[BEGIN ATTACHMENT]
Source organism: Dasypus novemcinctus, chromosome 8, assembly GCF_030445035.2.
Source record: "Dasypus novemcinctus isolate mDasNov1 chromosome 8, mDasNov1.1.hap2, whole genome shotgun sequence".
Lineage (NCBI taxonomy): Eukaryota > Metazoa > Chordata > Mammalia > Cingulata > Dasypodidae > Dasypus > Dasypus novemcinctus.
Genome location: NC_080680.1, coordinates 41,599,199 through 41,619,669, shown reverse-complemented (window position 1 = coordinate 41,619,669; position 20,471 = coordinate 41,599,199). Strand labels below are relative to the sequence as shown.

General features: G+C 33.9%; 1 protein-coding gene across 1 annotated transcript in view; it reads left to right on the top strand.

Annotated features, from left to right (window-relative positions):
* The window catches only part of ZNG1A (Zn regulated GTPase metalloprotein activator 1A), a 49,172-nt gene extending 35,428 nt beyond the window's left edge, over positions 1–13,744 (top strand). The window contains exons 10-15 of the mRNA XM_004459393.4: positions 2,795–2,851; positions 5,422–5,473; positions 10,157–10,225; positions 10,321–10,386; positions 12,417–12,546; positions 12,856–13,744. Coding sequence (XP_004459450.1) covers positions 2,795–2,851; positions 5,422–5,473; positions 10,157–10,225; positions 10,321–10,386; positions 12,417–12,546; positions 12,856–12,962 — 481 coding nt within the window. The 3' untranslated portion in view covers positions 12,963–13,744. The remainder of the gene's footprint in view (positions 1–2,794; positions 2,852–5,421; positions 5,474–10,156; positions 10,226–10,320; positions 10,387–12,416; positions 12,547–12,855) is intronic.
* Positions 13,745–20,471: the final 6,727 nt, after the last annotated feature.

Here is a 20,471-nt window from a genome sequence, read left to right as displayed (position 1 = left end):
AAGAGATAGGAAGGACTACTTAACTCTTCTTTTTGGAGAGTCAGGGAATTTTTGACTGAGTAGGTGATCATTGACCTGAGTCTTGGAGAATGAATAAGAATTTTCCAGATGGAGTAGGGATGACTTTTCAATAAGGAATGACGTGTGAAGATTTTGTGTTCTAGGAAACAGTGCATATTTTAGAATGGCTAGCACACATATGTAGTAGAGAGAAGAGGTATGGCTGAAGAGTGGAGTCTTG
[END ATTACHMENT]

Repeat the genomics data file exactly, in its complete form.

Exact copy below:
Source organism: Dasypus novemcinctus, chromosome 8, assembly GCF_030445035.2.
Source record: "Dasypus novemcinctus isolate mDasNov1 chromosome 8, mDasNov1.1.hap2, whole genome shotgun sequence".
Lineage (NCBI taxonomy): Eukaryota > Metazoa > Chordata > Mammalia > Cingulata > Dasypodidae > Dasypus > Dasypus novemcinctus.
Genome location: NC_080680.1, coordinates 41,599,199 through 41,619,669, shown reverse-complemented (window position 1 = coordinate 41,619,669; position 20,471 = coordinate 41,599,199). Strand labels below are relative to the sequence as shown.

General features: G+C 33.9%; 1 protein-coding gene across 1 annotated transcript in view; it reads left to right on the top strand.

Annotated features, from left to right (window-relative positions):
* The window catches only part of ZNG1A (Zn regulated GTPase metalloprotein activator 1A), a 49,172-nt gene extending 35,428 nt beyond the window's left edge, over positions 1–13,744 (top strand). The window contains exons 10-15 of the mRNA XM_004459393.4: positions 2,795–2,851; positions 5,422–5,473; positions 10,157–10,225; positions 10,321–10,386; positions 12,417–12,546; positions 12,856–13,744. Coding sequence (XP_004459450.1) covers positions 2,795–2,851; positions 5,422–5,473; positions 10,157–10,225; positions 10,321–10,386; positions 12,417–12,546; positions 12,856–12,962 — 481 coding nt within the window. The 3' untranslated portion in view covers positions 12,963–13,744. The remainder of the gene's footprint in view (positions 1–2,794; positions 2,852–5,421; positions 5,474–10,156; positions 10,226–10,320; positions 10,387–12,416; positions 12,547–12,855) is intronic.
* Positions 13,745–20,471: the final 6,727 nt, after the last annotated feature.

Here is a 20,471-nt window from a genome sequence, read left to right as displayed (position 1 = left end):
AAGAGATAGGAAGGACTACTTAACTCTTCTTTTTGGAGAGTCAGGGAATTTTTGACTGAGTAGGTGATCATTGACCTGAGTCTTGGAGAATGAATAAGAATTTTCCAGATGGAGTAGGGATGACTTTTCAATAAGGAATGACGTGTGAAGATTTTGTGTTCTAGGAAACAGTGCATATTTTAGAATGGCTAGCACACATATGTAGTAGAGAGAAGAGGTATGGCTGAAGAGTGGAGTCTTG